Housing and the Deputy Governor

I had been going to write something about housing this morning, but got distracted in the WEO database.  House prices, especially in Auckland, are a political and social scandal.

But now Grant Spencer, Deputy Governor of the Reserve Bank with responsibility for financial stability, is out with a speech on housing, “Action needed to reduce housing imbalances”.  It is difficult to know where to start in commenting on the speech, although the title will do.  The tone  of “Action needed” seems to inject the Bank into politics, and the political debate, rather more than is prudent or than its two main statutory responsibilities, price stability and prudential supervision to promote the soundness and efficiency of the financial system would warrant.  For better or worse, the Reserve Bank has a variety of statutory powers it can exercise.  If it judges those powers should be used it should lay out its case for our scrutiny, and then act.  Instead we have a long, but once-over-lightly, rehearsal of a bunch of mostly familiar material, with little or no in-depth analysis of the issues in the Reserve Bank’s own areas of responsibility.

We should expect the Reserve Bank to provide in-depth analysis to back its claims around the housing market.  But in a 19 page speech, only five paragraphs are devoted to the “housing pressures are a threat to stability” section.  And if not everything can elaborated in a speech, we might expect to see links to recent Reserve Bank research in the area – but there are no such links, and not even references to the issue of the Bulletin published only a few weeks ago which cited international research suggesting that housing mortgage loans have rarely played a major role in systemic banking crises.  Issues of the Bulletin are generally regarded as speaking for the Bank, so it might be useful for the Bank to clarify just where it stands, and why.  New Zealand might be different, but if so why does the Bank think this is likely?   Perhaps the Bank can point us to countries in which private sector credit growth of around 5 per cent per annum, from starting levels of PSC/GDP that are still materially below the peaks reached 7-8 years ago, have led to serious threats to financial system soundness, or even to wider economic stability.

The Deputy Governor has been consistently reluctant to engage with the proposition that any financial stability risks must have been much greater in 2007 than they are now.  In the years leading up to 2007 we had seen:

  • Very rapid nationwide growth in real house prices, on a scale not seen previously in modern New Zealand history
  • Very rapid growth in credit and credit-to-GDP, on scales consistent with some of the international indicators that have been taken as suggesting heightened risk of crisis.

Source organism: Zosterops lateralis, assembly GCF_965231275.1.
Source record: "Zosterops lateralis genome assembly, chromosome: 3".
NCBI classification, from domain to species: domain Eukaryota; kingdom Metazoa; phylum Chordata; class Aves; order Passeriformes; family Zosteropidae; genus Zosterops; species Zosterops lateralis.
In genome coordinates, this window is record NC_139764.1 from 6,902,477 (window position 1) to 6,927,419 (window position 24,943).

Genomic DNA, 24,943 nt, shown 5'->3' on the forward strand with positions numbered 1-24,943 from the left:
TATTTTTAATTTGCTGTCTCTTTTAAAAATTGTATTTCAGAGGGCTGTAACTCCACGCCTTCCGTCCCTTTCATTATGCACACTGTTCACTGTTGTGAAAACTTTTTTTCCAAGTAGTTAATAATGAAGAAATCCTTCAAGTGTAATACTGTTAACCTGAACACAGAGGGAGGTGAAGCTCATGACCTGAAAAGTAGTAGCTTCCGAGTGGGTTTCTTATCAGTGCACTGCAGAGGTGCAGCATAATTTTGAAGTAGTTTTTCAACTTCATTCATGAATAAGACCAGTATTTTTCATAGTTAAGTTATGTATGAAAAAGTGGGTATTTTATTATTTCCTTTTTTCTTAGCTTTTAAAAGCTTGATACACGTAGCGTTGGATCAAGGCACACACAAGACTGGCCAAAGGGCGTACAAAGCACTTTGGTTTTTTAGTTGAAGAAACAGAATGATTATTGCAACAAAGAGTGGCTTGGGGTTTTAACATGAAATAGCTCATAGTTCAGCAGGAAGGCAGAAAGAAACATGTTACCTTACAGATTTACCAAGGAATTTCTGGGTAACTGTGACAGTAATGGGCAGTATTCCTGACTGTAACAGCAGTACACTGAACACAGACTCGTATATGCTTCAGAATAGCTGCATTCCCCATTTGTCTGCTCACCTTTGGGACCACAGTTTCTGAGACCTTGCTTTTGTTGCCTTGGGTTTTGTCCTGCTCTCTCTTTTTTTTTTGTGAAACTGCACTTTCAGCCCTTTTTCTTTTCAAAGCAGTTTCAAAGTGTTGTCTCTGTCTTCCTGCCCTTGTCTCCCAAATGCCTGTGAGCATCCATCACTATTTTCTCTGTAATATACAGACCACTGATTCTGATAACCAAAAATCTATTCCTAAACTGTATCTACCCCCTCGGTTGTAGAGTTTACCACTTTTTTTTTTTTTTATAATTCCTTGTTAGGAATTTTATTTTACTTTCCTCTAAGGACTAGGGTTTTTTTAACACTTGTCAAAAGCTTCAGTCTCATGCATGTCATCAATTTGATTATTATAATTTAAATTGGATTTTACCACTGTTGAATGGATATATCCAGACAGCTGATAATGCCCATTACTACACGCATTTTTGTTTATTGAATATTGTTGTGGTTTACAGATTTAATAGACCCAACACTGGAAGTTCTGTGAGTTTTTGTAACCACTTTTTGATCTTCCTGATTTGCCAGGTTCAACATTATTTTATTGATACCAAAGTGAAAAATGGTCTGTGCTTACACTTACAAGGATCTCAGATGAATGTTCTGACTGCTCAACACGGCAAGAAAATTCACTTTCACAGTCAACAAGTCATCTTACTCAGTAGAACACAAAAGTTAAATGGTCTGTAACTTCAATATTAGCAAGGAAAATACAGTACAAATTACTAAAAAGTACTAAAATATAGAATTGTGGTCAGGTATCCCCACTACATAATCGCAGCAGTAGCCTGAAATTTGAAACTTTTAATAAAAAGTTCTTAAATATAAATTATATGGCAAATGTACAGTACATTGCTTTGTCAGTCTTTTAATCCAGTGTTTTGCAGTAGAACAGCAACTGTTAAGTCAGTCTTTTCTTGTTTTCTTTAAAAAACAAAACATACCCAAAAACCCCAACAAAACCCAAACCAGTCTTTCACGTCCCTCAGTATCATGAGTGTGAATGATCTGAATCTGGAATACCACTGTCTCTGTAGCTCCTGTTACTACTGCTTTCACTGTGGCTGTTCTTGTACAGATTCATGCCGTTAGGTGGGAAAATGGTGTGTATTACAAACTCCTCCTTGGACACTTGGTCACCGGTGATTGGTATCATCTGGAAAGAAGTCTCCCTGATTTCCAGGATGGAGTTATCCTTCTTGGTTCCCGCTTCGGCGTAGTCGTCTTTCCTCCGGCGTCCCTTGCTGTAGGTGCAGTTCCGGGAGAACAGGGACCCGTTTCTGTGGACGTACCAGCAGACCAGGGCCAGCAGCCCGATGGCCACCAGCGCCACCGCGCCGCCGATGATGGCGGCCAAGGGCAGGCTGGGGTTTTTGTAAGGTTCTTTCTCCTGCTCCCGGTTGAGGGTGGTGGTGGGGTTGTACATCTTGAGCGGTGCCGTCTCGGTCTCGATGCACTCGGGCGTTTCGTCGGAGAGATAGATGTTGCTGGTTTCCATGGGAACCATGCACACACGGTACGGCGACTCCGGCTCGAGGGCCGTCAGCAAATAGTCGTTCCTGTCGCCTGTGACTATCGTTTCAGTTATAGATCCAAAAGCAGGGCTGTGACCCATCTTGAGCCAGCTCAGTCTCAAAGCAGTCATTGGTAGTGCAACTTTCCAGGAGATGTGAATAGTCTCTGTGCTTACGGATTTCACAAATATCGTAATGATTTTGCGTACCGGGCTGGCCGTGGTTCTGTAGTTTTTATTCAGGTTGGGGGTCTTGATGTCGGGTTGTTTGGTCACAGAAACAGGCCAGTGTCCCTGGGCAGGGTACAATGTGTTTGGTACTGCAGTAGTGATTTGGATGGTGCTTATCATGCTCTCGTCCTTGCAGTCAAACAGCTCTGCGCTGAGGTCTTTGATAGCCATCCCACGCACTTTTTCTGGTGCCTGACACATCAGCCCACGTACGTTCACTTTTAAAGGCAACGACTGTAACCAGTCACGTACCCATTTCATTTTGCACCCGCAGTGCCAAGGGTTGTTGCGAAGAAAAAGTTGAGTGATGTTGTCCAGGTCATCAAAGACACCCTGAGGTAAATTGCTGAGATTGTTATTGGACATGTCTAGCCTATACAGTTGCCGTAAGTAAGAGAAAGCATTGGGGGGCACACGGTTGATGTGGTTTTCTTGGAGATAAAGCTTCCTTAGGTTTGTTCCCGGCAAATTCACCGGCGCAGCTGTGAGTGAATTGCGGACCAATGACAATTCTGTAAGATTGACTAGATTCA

• Much lower overall bank capital ratios (actual and required)
  • A move (in the adoption of Basle II) towards lower risk weights on housing.
  • A long-running period of economic expansion and consistently high levels of optimism
  • High levels of real investment in housing
  • Rapid growth in commercial property and farm prices, and in the associated stocks of credit.

All of which was followed by one of the nastier recessions New Zealand has seen in the post-war period, and a double-dip recession in 2010.  GDP per capita (real and nominal) settled onto a much lower track than had previously been expected – so that many borrowers’ income expectations proved to be quite severely disappointed.    Nominal house prices did fall during the recession, and by more than the Reserve Bank projected at the time.  And yet with all these factors, the soundness of our systemic institutions was never questioned (even in the midst of a global panic centred on concerns around housing) and the level of impaired housing loans rose only modestly to extremely low levels.

The current climate just does not bear comparison.  If the Reserve Bank disagrees, it would be helpful for them to lay out their arguments and evidence.  All the crisis literature is clear that big changes in credit stocks in short periods are the biggest crisis threat.  Not only are we seeing nothing of the sort at present, but – thanks to market pressures and the Bank’s efforts – buffers are much bigger than they were before.  In many areas of the country – barely mentioned in the Reserve Bank material – real house prices have been falling.
The one other bit of the Deputy Governor’s speech I’m going to touch on today is tax.  In his speech Grant states:

The tax treatment of housing is a major factor with potential to influence the demand/supply imbalance in the housing market. As reflected in our submission to the Productivity Commission’s inquiry on housing affordability, housing is the most tax-preferred form of investment, particularly when it is highly leveraged. Investors are often setting the marginal market prices that are then applied to the full housing stock within a regional market. Indicators point to an increasing presence of investors in the Auckland market and this trend is no doubt being reinforced by the expectation of high rates of return based on untaxed capital gains. While there are difficult issues and trade-offs to consider in this area, the Reserve Bank would like to see fresh consideration of possible policy measures to address the tax-preferred status of housing, especially investor related housing.